January 4, 2020

No app is an island: The malware dangers of libraries and APIs

Joel Snyder

Every application depends on other software to work. It’s not just the operating system, but an entire ecosystem of libraries and Application Programming Interfaces (APIs) that speed the process of developing and delivering all modern applications. From a software developer’s point of view, the wide variety of libraries and packages available is an amazing accelerator. It’s code that doesn’t have to be written and debugged and maintained because someone out there is already doing that work. But it can also be an accelerator for malware.

For example, let’s suppose you need to know how many hours are between two dates. If you’re a programmer, you can definitely figure this out. First, you convert the date (like “January 16, 1964”) to some standard format. Do the other date, and then subtract the two. The answer might be in seconds, so you’d divide that by 3600, and boom, there’s your answer. Except that we’re now talking about thousands of lines of software to do all of that work.

Or, you can take the easy way out: Find a library with some time-and-date API you can call to hand over a couple of dates and do the subtraction. That’s not just easy — it’s actually better, because you can use a library that has been tested and debugged and is based on hundreds of hours of someone else’s work, probably doing an excellent job at solving the problem.


Do APIs pose security risks?

For an IT manager, though, this style of software development comes with increased complexity and security risks. Why? Because when you install an application from developer X, you aren’t just installing software from X. You’re also installing libraries and APIs from A, B, C, D, E and F. And that can bring potential problems. First, each of these libraries and APIs may have bugs that can open the door to system compromise and security failure.

Second, the libraries and APIs are generally large compared to the amount of code that is actually needed. For example, a date-time library has more than 100 functions in it. And even if only one of those functions is needed, the entire library is loaded when even one of the routines is ever called. More code equals more potential for security problems.

It’s not just a theoretical problem. In October 2019, security researchers discovered that WhatsApp was using a library called “libpl_droidsonroids_gif.” That library has a memory allocation error in it (called a “double-free” bug). Combining that bug with a complementary bug in WhatsApp, and the researchers discovered several small holes that can be used to compromise Android versions 8.1 and 9.0.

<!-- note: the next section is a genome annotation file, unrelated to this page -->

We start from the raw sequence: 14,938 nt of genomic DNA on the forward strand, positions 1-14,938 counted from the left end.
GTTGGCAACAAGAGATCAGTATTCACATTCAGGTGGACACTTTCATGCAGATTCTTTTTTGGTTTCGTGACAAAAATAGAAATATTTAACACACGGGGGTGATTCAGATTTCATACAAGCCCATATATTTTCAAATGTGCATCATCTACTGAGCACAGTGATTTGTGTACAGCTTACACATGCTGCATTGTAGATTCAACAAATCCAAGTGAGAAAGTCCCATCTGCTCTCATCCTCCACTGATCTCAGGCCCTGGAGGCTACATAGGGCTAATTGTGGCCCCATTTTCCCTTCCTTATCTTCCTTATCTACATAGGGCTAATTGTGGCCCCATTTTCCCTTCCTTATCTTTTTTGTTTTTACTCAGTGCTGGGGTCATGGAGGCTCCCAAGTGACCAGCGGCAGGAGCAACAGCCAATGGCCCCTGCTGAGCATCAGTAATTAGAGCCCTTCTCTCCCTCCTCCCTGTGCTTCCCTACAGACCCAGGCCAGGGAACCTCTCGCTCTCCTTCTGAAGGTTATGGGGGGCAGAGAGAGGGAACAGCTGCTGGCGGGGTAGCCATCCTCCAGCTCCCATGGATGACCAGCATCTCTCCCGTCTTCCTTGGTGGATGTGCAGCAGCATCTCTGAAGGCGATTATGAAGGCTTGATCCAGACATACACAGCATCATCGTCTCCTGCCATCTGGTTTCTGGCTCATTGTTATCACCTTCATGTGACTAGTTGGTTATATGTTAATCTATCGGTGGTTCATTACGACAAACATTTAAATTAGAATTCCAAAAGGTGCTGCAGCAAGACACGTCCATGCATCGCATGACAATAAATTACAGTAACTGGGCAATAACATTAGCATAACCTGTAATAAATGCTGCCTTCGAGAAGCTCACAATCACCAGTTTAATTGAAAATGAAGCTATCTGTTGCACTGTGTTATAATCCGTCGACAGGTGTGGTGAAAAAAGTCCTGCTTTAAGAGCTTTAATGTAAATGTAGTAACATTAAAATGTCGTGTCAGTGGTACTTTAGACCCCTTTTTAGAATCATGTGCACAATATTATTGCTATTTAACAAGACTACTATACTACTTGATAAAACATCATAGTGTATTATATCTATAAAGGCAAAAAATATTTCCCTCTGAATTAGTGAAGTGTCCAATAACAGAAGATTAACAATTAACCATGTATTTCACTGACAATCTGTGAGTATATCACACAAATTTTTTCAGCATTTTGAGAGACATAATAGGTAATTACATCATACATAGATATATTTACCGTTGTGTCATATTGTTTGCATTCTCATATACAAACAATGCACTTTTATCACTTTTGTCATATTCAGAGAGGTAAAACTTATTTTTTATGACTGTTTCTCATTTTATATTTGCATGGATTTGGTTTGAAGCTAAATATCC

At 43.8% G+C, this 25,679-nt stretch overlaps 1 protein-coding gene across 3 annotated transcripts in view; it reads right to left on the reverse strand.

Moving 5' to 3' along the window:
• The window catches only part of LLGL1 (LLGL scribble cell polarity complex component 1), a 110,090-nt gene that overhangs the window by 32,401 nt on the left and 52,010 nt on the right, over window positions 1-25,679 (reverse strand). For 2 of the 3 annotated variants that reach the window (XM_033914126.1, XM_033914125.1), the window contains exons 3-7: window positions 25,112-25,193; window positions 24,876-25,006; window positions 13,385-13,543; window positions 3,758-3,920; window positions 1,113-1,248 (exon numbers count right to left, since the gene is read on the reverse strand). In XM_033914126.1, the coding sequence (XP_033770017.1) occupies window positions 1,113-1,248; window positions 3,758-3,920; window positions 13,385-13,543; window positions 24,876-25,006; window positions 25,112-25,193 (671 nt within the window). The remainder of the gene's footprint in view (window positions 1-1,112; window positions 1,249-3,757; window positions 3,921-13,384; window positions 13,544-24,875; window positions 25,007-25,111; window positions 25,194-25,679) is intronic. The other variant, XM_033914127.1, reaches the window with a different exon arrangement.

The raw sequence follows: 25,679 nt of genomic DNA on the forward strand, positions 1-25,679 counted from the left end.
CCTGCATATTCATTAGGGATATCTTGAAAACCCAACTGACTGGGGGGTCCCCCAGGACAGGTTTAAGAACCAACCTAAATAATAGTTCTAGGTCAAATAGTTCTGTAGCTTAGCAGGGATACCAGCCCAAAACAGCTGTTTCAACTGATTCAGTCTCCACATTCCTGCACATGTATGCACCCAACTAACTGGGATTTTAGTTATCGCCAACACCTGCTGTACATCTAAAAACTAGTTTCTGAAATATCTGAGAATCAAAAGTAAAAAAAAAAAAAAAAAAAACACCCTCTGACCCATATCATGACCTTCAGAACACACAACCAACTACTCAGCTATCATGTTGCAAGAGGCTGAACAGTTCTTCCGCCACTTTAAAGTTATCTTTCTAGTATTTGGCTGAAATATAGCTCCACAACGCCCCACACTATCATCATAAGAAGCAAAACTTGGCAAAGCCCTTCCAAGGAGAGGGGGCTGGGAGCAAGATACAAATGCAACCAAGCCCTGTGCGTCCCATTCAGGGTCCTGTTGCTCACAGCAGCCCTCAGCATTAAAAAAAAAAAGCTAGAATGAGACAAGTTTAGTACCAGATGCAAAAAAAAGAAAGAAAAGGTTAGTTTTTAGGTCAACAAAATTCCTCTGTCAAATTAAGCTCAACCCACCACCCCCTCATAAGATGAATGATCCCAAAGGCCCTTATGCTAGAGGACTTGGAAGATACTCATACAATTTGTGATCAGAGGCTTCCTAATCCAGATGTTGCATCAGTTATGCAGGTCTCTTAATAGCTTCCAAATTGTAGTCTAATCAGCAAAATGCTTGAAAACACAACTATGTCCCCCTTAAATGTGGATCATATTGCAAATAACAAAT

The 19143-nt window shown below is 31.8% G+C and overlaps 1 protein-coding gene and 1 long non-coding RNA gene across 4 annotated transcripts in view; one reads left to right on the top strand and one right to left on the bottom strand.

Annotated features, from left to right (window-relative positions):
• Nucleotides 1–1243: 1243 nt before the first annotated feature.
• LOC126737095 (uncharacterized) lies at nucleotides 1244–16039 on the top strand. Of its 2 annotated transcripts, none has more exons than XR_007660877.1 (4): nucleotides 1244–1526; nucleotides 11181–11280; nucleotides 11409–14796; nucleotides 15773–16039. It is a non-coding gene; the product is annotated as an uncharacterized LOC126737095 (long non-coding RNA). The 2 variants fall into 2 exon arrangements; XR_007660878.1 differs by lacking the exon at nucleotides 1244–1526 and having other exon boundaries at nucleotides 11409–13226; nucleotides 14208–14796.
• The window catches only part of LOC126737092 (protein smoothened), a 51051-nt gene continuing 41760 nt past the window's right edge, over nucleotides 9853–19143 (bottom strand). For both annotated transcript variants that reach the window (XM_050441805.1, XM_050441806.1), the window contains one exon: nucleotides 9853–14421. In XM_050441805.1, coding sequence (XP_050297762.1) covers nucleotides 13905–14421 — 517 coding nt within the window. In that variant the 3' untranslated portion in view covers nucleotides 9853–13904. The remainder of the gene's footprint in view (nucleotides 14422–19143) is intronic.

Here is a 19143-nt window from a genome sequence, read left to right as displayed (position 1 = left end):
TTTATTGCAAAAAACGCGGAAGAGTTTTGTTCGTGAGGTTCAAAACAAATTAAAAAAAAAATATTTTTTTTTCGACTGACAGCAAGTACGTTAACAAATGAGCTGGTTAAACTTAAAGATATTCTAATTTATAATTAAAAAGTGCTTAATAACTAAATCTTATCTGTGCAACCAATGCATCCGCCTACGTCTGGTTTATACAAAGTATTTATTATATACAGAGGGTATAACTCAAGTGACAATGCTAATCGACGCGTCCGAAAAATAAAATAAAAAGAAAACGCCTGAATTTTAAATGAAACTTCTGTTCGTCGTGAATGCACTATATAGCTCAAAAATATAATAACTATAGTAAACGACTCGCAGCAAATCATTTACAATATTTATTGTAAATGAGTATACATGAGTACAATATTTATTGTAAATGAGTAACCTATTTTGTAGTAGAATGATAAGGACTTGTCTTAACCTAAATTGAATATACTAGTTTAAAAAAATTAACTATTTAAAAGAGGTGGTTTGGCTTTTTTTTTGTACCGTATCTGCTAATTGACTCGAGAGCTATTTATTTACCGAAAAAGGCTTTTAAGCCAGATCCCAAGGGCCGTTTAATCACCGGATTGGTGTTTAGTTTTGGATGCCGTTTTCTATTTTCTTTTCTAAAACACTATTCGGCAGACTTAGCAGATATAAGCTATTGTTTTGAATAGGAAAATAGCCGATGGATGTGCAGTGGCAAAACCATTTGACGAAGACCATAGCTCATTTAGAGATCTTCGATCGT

What can be done about it?

Is this a problem? What can an IT manager actually do about these libraries that are hitchhiking on their applications? The unfortunate answer is, “not much.” But there are some things to keep in mind when users want to install applications on their mobile devices.

  1. Just because the software developer is trusted and trustworthy doesn’t mean that the entire software supply chain is uncompromised. Treat every application, even ones from trusted vendors, as a potential security problem. Tools such as Android for Work and Knox Platform for Enterprise help to isolate applications and data, reducing the risk when security is compromised.

  2. Use your Mobile Device Management (MDM) and Enterprise Mobility Management (EMM) tools to control application installation. For example, restricting application installations to the Google Play Store or requiring that Google Play Protect be enabled can help reduce the risk of malware making a beachhead on your mobile devices.

  3. Using approved application lists is a radical step, but in high-security environments or those where the costs of compromise are very high, it may be the right step — again, managed through your MDM/EMM tools.

  4. Remove applications, especially applications that are not being regularly updated, from your mobile devices when they are not being used. If someone loads a car rental app on their mobile device because they want to rent a car, that’s fine. But if that’s a one-off and they normally use a different rental car agency, get rid of that application.

  5. If you’re also developing applications, encourage your development team to work with native Android APIs rather than third-party libraries. That’s not a promise that API compromise won’t happen, but it means you’re traveling a broader road with many more application developers, and many more eyes are looking at that code — which usually speeds security updates.

Today’s mobile device landscape is dotted with security landmines, and businesses and their employees can never be too cautious about what’s happening inside smartphones or tablets. See how Samsung Knox can help you navigate this landscape.